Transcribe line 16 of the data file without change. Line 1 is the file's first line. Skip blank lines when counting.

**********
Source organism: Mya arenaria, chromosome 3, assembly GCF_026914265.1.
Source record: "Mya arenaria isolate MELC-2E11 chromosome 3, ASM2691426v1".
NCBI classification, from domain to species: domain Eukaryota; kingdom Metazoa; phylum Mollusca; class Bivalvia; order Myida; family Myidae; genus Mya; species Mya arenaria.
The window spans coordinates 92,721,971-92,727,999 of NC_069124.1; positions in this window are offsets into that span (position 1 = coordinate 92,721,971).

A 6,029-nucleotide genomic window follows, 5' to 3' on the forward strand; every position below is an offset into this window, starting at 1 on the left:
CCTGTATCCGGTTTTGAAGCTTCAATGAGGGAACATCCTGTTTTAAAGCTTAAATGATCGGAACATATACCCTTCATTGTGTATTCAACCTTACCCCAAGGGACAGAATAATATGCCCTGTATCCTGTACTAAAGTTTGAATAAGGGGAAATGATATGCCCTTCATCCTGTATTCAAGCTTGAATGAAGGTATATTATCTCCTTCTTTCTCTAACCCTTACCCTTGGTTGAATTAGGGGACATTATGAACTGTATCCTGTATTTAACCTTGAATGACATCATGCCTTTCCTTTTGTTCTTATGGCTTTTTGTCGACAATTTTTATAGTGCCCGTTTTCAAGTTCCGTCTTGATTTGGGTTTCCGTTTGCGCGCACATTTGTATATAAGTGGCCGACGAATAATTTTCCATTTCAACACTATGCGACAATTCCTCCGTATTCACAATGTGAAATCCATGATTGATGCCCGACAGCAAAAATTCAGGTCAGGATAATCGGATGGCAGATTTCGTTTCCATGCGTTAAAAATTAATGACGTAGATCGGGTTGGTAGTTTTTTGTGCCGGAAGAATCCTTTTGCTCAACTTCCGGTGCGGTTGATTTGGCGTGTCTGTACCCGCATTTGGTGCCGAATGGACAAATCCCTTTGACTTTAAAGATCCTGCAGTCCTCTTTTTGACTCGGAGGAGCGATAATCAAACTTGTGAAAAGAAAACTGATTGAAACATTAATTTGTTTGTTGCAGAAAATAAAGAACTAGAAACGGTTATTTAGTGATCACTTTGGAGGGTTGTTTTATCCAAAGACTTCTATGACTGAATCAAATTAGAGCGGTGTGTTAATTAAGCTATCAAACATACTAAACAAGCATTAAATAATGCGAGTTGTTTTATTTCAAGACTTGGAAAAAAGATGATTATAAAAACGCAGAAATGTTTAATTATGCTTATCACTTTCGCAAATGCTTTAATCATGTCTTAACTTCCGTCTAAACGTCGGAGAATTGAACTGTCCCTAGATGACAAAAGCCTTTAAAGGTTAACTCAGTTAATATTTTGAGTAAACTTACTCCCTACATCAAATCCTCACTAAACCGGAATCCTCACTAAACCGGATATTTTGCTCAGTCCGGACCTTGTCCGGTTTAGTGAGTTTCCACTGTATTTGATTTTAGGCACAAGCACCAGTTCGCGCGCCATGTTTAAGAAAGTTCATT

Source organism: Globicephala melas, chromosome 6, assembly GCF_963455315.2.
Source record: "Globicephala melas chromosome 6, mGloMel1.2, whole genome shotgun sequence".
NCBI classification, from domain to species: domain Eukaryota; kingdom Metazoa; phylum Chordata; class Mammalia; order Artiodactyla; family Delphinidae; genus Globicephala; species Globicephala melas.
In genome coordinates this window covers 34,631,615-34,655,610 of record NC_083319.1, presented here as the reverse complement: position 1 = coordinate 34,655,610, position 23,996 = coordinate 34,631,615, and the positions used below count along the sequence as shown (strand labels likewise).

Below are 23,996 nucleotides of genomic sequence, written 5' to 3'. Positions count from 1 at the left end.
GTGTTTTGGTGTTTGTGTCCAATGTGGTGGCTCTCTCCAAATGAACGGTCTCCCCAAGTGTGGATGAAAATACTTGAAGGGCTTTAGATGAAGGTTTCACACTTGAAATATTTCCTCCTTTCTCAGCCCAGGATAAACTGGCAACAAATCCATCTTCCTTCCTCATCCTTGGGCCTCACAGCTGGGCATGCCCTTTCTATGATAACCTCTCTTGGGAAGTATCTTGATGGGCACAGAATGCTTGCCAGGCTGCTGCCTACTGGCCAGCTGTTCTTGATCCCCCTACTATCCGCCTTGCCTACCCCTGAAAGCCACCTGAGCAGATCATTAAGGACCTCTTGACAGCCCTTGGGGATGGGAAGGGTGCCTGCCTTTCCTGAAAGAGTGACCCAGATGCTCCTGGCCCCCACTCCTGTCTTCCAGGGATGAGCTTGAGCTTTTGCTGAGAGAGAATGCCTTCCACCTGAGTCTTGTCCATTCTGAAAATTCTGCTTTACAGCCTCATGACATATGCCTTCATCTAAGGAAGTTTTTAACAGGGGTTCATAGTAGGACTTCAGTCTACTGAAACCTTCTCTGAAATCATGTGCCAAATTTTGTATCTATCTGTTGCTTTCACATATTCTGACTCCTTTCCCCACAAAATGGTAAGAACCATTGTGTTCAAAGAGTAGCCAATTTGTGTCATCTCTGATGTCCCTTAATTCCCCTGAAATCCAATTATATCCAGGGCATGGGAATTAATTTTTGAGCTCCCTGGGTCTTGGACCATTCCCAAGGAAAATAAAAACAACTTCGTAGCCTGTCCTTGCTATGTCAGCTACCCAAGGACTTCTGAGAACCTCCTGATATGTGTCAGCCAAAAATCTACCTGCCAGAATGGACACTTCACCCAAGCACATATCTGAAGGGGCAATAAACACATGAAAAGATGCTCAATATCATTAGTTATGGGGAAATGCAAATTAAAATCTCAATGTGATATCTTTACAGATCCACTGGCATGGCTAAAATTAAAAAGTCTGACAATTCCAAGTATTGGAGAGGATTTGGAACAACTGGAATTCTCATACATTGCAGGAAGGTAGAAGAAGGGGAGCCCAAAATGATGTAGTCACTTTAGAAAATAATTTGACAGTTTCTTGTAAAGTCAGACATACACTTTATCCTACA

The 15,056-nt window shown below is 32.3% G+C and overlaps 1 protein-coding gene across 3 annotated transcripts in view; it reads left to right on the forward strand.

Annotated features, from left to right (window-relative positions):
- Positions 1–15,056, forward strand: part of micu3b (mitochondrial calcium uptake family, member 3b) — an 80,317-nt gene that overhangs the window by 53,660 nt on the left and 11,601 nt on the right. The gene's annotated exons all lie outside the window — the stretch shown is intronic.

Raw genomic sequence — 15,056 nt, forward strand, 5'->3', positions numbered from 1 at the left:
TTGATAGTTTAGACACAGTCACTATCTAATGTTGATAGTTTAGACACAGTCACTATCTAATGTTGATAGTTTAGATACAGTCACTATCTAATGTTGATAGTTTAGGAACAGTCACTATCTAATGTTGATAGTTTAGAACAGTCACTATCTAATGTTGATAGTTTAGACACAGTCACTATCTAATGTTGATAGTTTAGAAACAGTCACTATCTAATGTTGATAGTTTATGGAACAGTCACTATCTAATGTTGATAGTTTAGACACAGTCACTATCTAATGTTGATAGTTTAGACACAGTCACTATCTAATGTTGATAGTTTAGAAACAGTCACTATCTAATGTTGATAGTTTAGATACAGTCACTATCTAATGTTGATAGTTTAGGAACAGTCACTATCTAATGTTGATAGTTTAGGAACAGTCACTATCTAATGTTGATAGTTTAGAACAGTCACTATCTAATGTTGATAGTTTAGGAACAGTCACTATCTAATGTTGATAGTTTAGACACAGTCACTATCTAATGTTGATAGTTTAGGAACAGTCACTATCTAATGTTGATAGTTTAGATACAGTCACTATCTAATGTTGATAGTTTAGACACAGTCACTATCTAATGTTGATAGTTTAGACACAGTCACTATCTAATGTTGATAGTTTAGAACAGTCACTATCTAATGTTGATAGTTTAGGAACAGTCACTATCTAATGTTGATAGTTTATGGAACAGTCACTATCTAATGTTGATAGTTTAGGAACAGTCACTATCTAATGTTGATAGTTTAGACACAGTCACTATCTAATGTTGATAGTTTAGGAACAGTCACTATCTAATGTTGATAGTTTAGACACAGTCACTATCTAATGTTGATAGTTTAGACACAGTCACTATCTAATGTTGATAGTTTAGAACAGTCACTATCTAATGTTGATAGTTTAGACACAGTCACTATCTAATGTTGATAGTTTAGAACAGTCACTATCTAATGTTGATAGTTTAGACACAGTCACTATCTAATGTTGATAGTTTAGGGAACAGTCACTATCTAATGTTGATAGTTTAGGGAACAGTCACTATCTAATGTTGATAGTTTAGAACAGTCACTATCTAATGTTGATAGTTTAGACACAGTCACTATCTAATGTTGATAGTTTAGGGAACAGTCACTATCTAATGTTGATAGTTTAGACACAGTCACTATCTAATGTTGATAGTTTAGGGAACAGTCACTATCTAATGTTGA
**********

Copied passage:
Raw genomic sequence — 15,056 nt, forward strand, 5'->3', positions numbered from 1 at the left: